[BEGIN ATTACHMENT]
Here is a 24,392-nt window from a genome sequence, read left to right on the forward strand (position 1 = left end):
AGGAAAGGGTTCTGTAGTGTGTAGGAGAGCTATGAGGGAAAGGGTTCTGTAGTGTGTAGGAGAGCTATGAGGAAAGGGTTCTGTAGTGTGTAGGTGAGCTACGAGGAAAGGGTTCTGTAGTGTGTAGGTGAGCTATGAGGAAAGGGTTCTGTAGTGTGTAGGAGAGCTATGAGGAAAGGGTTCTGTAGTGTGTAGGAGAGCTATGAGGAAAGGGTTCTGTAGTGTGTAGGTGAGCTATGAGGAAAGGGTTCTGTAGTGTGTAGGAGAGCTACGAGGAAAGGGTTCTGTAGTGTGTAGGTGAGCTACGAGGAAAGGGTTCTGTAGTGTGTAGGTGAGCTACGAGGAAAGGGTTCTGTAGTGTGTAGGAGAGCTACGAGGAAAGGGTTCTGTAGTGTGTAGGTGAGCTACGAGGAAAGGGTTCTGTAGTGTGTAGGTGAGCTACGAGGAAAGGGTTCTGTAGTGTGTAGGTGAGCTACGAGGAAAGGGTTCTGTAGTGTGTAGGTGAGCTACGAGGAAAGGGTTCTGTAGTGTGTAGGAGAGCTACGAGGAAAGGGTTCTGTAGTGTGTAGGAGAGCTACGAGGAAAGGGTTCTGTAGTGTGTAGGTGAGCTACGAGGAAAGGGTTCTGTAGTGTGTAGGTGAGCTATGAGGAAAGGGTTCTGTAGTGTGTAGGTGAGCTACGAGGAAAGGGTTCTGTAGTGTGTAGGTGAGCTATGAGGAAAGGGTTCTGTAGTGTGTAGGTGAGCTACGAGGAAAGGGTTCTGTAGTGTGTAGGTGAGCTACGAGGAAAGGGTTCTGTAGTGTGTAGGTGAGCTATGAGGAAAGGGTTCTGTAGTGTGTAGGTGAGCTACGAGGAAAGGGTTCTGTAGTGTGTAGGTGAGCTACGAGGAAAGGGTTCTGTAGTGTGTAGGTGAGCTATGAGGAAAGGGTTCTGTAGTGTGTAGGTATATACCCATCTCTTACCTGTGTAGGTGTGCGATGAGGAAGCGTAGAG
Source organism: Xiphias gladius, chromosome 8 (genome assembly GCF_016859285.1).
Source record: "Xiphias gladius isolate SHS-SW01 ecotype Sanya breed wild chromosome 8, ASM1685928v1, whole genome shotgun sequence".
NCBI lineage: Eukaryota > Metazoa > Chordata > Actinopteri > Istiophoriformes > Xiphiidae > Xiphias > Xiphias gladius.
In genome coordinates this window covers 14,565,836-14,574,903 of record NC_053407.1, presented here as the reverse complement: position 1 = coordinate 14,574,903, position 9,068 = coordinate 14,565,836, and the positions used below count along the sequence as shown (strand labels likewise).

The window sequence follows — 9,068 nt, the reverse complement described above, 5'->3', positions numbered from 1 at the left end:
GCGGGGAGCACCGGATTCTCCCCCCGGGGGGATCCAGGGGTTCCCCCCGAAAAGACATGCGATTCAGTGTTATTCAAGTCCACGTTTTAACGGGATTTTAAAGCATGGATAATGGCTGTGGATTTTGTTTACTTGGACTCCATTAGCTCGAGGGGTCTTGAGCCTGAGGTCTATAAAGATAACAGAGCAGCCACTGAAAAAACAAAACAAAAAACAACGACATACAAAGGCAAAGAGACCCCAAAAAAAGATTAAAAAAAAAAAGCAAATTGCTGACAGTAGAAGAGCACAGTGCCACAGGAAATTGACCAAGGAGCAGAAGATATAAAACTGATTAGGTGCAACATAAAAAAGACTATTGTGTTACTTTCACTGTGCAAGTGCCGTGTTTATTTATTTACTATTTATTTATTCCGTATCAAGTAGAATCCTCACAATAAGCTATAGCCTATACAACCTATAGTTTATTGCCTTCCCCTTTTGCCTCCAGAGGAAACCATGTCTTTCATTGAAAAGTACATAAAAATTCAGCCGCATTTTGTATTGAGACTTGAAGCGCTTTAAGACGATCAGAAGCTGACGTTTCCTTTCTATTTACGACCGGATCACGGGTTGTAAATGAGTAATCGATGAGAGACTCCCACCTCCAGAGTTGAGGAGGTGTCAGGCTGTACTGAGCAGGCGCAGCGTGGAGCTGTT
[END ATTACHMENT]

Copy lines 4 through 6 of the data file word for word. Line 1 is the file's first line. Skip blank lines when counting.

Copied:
Source record: "Xiphias gladius isolate SHS-SW01 ecotype Sanya breed wild chromosome 8, ASM1685928v1, whole genome shotgun sequence".
NCBI lineage: Eukaryota > Metazoa > Chordata > Actinopteri > Istiophoriformes > Xiphiidae > Xiphias > Xiphias gladius.
In genome coordinates this window covers 14,565,836-14,574,903 of record NC_053407.1, presented here as the reverse complement: position 1 = coordinate 14,574,903, position 9,068 = coordinate 14,565,836, and the positions used below count along the sequence as shown (strand labels likewise).